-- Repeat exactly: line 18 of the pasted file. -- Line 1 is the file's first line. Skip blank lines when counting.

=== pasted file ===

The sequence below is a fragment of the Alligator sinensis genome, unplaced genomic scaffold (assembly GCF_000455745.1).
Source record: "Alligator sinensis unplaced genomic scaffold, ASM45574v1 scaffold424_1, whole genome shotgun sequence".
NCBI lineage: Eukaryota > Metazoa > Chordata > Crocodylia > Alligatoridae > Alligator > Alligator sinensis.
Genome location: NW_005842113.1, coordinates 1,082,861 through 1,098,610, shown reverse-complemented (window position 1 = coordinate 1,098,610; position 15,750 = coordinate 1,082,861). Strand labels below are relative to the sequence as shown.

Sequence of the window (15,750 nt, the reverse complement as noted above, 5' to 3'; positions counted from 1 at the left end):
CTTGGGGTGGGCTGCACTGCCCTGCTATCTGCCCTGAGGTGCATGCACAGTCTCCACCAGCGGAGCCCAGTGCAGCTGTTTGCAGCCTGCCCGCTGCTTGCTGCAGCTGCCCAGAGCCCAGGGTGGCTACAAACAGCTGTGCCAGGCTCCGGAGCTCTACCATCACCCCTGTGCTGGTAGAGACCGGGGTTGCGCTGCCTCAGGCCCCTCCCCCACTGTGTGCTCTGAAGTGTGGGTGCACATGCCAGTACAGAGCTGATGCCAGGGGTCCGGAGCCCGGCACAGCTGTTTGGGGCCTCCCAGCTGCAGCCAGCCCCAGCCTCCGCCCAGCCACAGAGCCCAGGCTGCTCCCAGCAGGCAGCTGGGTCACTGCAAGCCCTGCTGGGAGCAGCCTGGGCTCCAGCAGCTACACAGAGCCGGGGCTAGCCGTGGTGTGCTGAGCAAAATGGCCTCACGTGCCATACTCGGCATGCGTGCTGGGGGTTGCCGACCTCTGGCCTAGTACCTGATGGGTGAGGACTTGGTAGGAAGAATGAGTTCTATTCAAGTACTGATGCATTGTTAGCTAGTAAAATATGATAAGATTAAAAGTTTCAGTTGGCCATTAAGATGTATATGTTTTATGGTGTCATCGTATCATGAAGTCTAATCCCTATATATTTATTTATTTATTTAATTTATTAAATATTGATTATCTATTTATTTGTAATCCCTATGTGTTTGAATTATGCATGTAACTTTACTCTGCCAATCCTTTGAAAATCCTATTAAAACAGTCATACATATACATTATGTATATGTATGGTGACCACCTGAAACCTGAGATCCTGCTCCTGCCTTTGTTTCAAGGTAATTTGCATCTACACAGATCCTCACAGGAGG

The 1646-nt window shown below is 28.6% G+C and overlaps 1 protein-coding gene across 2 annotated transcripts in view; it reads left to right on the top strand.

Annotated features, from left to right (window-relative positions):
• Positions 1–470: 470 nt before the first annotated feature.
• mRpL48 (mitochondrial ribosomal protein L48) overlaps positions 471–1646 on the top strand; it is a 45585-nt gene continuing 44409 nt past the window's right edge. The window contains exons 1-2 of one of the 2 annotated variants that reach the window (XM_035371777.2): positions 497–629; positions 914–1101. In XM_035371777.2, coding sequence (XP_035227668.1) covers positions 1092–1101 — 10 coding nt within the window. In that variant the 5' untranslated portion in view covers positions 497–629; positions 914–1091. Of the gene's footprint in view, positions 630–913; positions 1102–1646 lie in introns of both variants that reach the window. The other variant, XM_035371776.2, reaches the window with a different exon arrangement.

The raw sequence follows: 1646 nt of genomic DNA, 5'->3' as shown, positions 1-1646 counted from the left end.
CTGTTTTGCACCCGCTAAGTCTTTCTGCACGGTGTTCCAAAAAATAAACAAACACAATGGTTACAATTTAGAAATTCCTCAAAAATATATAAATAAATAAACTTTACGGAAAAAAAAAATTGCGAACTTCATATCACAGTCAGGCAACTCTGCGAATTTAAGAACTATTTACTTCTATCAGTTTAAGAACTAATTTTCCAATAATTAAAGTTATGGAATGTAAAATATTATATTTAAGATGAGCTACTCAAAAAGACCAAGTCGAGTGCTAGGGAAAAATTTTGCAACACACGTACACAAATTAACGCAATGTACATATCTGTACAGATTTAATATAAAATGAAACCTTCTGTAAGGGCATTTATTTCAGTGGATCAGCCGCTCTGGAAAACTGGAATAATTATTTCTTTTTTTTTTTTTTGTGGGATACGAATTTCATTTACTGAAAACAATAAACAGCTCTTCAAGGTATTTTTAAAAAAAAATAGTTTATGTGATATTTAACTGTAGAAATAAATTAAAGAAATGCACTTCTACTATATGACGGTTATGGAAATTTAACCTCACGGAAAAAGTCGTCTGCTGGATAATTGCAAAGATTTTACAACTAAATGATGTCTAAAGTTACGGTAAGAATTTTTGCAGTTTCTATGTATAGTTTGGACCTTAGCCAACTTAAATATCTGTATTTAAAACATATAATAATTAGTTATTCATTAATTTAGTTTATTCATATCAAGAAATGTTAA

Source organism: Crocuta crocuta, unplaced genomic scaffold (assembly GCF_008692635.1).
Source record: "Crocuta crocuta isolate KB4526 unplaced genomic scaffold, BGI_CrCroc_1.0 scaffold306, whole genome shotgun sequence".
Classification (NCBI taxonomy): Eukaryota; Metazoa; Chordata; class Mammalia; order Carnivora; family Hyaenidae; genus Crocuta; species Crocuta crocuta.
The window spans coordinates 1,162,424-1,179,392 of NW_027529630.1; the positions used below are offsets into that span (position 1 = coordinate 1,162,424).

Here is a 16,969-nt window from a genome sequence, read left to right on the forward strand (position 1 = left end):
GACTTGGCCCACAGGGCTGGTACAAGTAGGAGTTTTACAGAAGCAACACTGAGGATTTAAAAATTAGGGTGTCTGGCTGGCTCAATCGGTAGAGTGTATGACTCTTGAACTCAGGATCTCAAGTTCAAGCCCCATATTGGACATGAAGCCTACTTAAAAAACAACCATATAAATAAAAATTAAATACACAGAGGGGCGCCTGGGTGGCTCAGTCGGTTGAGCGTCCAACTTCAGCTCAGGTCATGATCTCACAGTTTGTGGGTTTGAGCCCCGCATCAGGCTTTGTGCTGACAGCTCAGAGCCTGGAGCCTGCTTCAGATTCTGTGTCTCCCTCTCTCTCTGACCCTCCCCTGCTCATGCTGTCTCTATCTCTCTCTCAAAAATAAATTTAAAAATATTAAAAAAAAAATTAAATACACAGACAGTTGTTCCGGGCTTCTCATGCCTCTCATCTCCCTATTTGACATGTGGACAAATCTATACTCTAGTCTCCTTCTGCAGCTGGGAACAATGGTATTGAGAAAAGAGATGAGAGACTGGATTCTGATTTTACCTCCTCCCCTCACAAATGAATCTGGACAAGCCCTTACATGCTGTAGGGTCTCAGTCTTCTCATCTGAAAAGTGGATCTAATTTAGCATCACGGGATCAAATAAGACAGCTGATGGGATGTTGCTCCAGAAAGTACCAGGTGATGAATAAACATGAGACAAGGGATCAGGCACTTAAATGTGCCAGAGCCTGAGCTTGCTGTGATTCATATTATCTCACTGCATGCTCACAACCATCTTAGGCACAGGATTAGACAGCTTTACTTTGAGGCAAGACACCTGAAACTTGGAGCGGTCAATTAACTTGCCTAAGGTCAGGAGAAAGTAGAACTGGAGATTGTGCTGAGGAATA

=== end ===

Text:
GACTTGGCCCACAGGGCTGGTACAAGTAGGAGTTTTACAGAAGCAACACTGAGGATTTAAAAATTAGGGTGTCTGGCTGGCTCAATCGGTAGAGTGTATGACTCTTGAACTCAGGATCTCAAGTTCAAGCCCCATATTGGACATGAAGCCTACTTAAAAAACAACCATATAAATAAAAATTAAATACACAGAGGGGCGCCTGGGTGGCTCAGTCGGTTGAGCGTCCAACTTCAGCTCAGGTCATGATCTCACAGTTTGTGGGTTTGAGCCCCGCATCAGGCTTTGTGCTGACAGCTCAGAGCCTGGAGCCTGCTTCAGATTCTGTGTCTCCCTCTCTCTCTGACCCTCCCCTGCTCATGCTGTCTCTATCTCTCTCTCAAAAATAAATTTAAAAATATTAAAAAAAAAATTAAATACACAGACAGTTGTTCCGGGCTTCTCATGCCTCTCATCTCCCTATTTGACATGTGGACAAATCTATACTCTAGTCTCCTTCTGCAGCTGGGAACAATGGTATTGAGAAAAGAGATGAGAGACTGGATTCTGATTTTACCTCCTCCCCTCACAAATGAATCTGGACAAGCCCTTACATGCTGTAGGGTCTCAGTCTTCTCATCTGAAAAGTGGATCTAATTTAGCATCACGGGATCAAATAAGACAGCTGATGGGATGTTGCTCCAGAAAGTACCAGGTGATGAATAAACATGAGACAAGGGATCAGGCACTTAAATGTGCCAGAGCCTGAGCTTGCTGTGATTCATATTATCTCACTGCATGCTCACAACCATCTTAGGCACAGGATTAGACAGCTTTACTTTGAGGCAAGACACCTGAAACTTGGAGCGGTCAATTAACTTGCCTAAGGTCAGGAGAAAGTAGAACTGGAGATTGTGCTGAGGAATA